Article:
1. ## More Vector Questions

Hi
I need help on the following questions:
1)Given $a=i+2j+3k, b=2i-3j+2k$ and $c=i+j-k$, find the angle between b and c.
This is what i have done: $cos^{-1}\frac{2}{\sqrt17\sqrt1}$
=60'58'

2)Given $x=2i-j+k$ and $y=i+j+tk$ find the value of t if the angle between the two vectors is 60 degree

P.S

2. Originally Posted by Paymemoney
Hi
I need help on the following questions:
1)Given $a=i+2j+3k, b=2i-3j+2k$ and $c=i+j-k$, find the angle between b and c.
This is what i have done: $cos^{-1}\frac{2}{\sqrt17\sqrt1}$
=60'58'

2)Given $x=2i-j+k$ and $y=i+j+tk$ find the value of t if the angle between the two vectors is 60 degree

P.S
You have the wrong value for $\mid c \mid$

$\mid c \mid =\sqrt{1^2+1^2+(-1)^2}=\sqrt{3}$

Secondly, the dot product of $b\cdot c$ should be -3. So you need to find the inverse cosine $cos^{-1}\frac{-3}{\sqrt17\sqrt3}$ which was around 114.84 degrees on my calculator.

The dot product should have worked out like this:

$b \cdot c = (2)(1)+(-3)(1)+(2)(-1) =-3$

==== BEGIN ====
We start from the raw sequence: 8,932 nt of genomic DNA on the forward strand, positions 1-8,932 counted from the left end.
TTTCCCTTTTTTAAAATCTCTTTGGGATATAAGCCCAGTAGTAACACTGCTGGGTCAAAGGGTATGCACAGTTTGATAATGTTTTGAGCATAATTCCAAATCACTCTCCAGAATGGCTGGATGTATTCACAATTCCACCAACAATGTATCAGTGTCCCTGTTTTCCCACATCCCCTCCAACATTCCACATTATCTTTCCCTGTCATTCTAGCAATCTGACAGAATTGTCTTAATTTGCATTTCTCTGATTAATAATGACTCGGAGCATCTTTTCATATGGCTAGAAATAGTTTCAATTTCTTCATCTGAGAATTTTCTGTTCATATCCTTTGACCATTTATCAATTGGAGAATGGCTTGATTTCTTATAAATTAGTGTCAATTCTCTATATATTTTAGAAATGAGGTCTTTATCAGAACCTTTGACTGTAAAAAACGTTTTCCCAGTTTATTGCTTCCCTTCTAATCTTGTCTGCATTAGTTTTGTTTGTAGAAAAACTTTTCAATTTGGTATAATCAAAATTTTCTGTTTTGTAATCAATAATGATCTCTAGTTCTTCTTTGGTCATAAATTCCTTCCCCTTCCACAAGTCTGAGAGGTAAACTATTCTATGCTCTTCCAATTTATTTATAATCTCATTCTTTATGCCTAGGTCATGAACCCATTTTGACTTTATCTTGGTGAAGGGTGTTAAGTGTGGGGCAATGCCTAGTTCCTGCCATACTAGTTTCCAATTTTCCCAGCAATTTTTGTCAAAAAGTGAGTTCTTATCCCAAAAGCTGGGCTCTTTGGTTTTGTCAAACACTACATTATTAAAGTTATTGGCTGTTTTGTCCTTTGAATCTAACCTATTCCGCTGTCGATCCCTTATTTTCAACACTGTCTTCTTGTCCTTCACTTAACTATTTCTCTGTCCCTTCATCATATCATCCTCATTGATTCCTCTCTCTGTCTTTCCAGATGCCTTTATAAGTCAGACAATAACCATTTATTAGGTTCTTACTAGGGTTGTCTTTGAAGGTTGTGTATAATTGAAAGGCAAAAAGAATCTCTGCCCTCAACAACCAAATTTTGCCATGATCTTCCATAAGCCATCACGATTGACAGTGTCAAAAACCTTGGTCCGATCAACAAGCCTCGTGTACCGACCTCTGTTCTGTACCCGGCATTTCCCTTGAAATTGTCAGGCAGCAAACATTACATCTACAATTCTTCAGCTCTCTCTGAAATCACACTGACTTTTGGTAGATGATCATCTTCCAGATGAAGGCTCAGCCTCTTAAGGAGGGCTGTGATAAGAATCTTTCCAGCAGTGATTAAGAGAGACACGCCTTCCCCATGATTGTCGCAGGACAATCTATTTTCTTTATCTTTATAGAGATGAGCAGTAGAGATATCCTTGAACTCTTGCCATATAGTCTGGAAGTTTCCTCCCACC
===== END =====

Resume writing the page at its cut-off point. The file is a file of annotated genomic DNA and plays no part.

3. oops i c now

4. could someone answer my second question?

5. For the second problem, just start by writing what you know. The main equation you will need is:

$x \cdot y =\mid x\mid \mid y\mid cos(60^{\circ})$

The dot product is $x \cdot y = 2-1+t=1+t$

$cos(60^{\circ})=\frac{1}{2}$

So now the main equation becomes:

$1+t=\frac{\mid x\mid \mid y\mid}{2}$

You need the absolute values:

$\mid x \mid =2$

$\mid y \mid =\sqrt{2+t^2}$

Substituting into the main equation results in:

$1+t=\sqrt{2+t^2}$

Square both sides to obtain:

$1+2t+t^2=2+t^2$

$t=\frac{1}{2}$

6. ok thanks i'll tried that

For the second problem, just start by writing what you know. The main equation you will need is:

$x \cdot y =\mid x\mid \mid y\mid cos(60^{\circ})$

The dot product is $x \cdot y = 2-1+t=1+t$

$cos(60^{\circ})=\frac{1}{2}$

So now the main equation becomes:

$1+t=\frac{\mid x\mid \mid y\mid}{2}$

You need the absolute values:

$\mid x \mid =2$

$\mid y \mid =\sqrt{2+t^2}$

Substituting into the main equation results in:

$1+t=\sqrt{2+t^2}$

Square both sides to obtain:

$1+2t+t^2=2+t^2$

$t=\frac{1}{2}$
the book's answers says t=2 not a $\frac{1}{2}$

8. Originally Posted by Paymemoney
the book's answers says t=2 not a $\frac{1}{2}$
Looking back, I see that I calculated $\mid x \mid$ incorrectly. Sorry about that:

$\mid x\mid =\sqrt{2^2+(-1)^2+1^2}=\sqrt{6}$

I originally had this as 2. So now we have to solve:

$1+t=\frac{\sqrt{6}\sqrt{2+t^2}}{2}$

The solution t=2 works for this. Sorry about that error.

9. that's alright i get it now